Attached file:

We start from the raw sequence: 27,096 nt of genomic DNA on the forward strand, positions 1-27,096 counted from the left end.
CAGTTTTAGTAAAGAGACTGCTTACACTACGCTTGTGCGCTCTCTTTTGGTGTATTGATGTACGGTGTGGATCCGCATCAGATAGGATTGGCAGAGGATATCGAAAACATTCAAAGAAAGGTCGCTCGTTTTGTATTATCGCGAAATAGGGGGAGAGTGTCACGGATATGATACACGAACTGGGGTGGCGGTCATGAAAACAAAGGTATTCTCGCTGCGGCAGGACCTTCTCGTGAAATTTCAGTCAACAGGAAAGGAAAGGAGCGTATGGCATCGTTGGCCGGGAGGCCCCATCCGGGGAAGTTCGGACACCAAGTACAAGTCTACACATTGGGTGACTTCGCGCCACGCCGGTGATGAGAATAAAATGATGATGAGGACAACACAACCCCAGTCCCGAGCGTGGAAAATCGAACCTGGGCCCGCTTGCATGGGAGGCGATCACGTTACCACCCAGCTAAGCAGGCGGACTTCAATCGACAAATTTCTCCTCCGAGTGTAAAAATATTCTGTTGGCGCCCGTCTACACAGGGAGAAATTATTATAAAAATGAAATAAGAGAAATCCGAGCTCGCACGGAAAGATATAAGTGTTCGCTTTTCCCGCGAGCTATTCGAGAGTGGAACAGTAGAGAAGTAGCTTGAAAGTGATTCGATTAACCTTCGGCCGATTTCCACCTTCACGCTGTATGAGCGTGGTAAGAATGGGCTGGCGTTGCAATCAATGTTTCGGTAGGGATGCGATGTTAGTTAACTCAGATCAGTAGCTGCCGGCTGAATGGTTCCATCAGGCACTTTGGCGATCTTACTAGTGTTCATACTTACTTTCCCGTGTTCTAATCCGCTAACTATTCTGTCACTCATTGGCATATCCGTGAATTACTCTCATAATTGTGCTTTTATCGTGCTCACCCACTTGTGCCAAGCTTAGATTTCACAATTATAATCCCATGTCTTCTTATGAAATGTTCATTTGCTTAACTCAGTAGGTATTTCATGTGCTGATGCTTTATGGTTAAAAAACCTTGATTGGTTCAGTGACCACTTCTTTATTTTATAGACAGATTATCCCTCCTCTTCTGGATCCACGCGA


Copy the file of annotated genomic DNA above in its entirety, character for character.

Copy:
We start from the raw sequence: 27,096 nt of genomic DNA on the forward strand, positions 1-27,096 counted from the left end.
CAGTTTTAGTAAAGAGACTGCTTACACTACGCTTGTGCGCTCTCTTTTGGTGTATTGATGTACGGTGTGGATCCGCATCAGATAGGATTGGCAGAGGATATCGAAAACATTCAAAGAAAGGTCGCTCGTTTTGTATTATCGCGAAATAGGGGGAGAGTGTCACGGATATGATACACGAACTGGGGTGGCGGTCATGAAAACAAAGGTATTCTCGCTGCGGCAGGACCTTCTCGTGAAATTTCAGTCAACAGGAAAGGAAAGGAGCGTATGGCATCGTTGGCCGGGAGGCCCCATCCGGGGAAGTTCGGACACCAAGTACAAGTCTACACATTGGGTGACTTCGCGCCACGCCGGTGATGAGAATAAAATGATGATGAGGACAACACAACCCCAGTCCCGAGCGTGGAAAATCGAACCTGGGCCCGCTTGCATGGGAGGCGATCACGTTACCACCCAGCTAAGCAGGCGGACTTCAATCGACAAATTTCTCCTCCGAGTGTAAAAATATTCTGTTGGCGCCCGTCTACACAGGGAGAAATTATTATAAAAATGAAATAAGAGAAATCCGAGCTCGCACGGAAAGATATAAGTGTTCGCTTTTCCCGCGAGCTATTCGAGAGTGGAACAGTAGAGAAGTAGCTTGAAAGTGATTCGATTAACCTTCGGCCGATTTCCACCTTCACGCTGTATGAGCGTGGTAAGAATGGGCTGGCGTTGCAATCAATGTTTCGGTAGGGATGCGATGTTAGTTAACTCAGATCAGTAGCTGCCGGCTGAATGGTTCCATCAGGCACTTTGGCGATCTTACTAGTGTTCATACTTACTTTCCCGTGTTCTAATCCGCTAACTATTCTGTCACTCATTGGCATATCCGTGAATTACTCTCATAATTGTGCTTTTATCGTGCTCACCCACTTGTGCCAAGCTTAGATTTCACAATTATAATCCCATGTCTTCTTATGAAATGTTCATTTGCTTAACTCAGTAGGTATTTCATGTGCTGATGCTTTATGGTTAAAAAACCTTGATTGGTTCAGTGACCACTTCTTTATTTTATAGACAGATTATCCCTCCTCTTCTGGATCCACGCGA